Caution: Always contact an HVAC technician for assistance with service on your AC unit. To prevent electrical shock power should be secured to the system before working on the contactor. An air conditioner contactor could be failing for multiple reasons. Contact an HVAC contractor before replacing.

new hvac contactor

Final Thoughts

The next time your air conditioner fails you and you need to call an ac repair company you may already have an idea of what the problem is. You now know that if one of the fans or the compressor isn’t running you may need a new capacitor. If the whole outdoor unit isn’t running, then you know it could be the contactor. Now, when the ac repair company comes out to repair your system you will know to ask them if your system is a good candidate for a hard start to be added to your system.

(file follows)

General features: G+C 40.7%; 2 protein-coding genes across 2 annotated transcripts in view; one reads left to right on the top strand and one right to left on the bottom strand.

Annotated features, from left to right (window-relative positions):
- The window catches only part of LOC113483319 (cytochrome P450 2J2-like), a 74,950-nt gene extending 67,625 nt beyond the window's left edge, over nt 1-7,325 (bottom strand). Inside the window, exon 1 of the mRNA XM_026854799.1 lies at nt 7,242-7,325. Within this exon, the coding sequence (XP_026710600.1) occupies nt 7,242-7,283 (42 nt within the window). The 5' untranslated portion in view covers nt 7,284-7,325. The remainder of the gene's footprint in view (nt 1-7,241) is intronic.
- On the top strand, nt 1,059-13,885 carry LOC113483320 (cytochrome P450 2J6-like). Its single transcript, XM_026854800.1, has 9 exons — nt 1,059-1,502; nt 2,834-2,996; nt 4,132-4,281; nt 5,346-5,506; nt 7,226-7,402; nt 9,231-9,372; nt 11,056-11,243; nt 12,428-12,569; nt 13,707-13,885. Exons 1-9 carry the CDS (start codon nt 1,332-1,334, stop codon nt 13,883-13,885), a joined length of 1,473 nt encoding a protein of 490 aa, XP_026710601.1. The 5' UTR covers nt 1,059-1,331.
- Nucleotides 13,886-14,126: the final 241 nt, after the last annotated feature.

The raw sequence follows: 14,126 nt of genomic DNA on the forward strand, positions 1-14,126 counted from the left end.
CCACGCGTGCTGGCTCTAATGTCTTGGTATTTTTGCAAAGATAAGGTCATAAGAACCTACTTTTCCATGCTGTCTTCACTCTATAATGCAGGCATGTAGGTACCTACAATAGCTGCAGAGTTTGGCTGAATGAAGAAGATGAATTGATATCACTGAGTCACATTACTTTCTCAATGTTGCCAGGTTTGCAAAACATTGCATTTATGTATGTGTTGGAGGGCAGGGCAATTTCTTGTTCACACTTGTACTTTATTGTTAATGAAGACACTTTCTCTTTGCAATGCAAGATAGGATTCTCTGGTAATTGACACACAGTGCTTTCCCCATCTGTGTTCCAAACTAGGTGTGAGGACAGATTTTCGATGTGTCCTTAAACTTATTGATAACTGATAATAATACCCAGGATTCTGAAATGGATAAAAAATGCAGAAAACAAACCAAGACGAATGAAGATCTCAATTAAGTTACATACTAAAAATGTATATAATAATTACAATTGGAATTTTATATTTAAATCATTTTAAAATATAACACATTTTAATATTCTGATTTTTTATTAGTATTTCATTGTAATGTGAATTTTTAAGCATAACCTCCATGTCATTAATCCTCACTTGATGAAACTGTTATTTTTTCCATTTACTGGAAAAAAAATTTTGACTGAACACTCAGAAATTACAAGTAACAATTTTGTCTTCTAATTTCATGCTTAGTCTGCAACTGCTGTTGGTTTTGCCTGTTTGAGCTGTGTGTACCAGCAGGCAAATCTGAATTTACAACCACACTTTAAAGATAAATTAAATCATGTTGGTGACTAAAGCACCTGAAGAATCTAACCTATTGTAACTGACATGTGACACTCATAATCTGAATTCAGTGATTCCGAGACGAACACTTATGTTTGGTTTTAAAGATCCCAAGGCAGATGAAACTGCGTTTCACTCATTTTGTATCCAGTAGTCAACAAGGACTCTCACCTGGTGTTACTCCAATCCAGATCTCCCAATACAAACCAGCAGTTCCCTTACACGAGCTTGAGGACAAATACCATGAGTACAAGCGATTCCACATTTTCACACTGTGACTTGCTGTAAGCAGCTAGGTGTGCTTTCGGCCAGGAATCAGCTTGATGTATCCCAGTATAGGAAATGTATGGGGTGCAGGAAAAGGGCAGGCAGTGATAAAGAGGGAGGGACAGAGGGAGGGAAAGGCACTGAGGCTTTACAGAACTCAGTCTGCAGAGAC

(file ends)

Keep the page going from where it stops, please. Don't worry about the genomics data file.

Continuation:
AC Repair Series

Capacitors and contactors

Condenser fan motors

Refrigerant

Coil cleaning

Why is my AC not blowing cold air?

Why is my AC not turning on?

Written by Jeremy James

Jeremy is the founder and CEO of Blue Water Climate Control. He is a Navy veteran with 24 years of naval service in the Navy's Nuclear Propulsion Program. He has broad engineering experience having worked on submarines and aircraft carriers. LinkedIn

Categories: 
Related Posts
  • HVAC Secondary Condensate Pan Read More
  • Why is My AC Freezing Up? Read More
  • How Central Air Conditioning Compressors Work Read More
/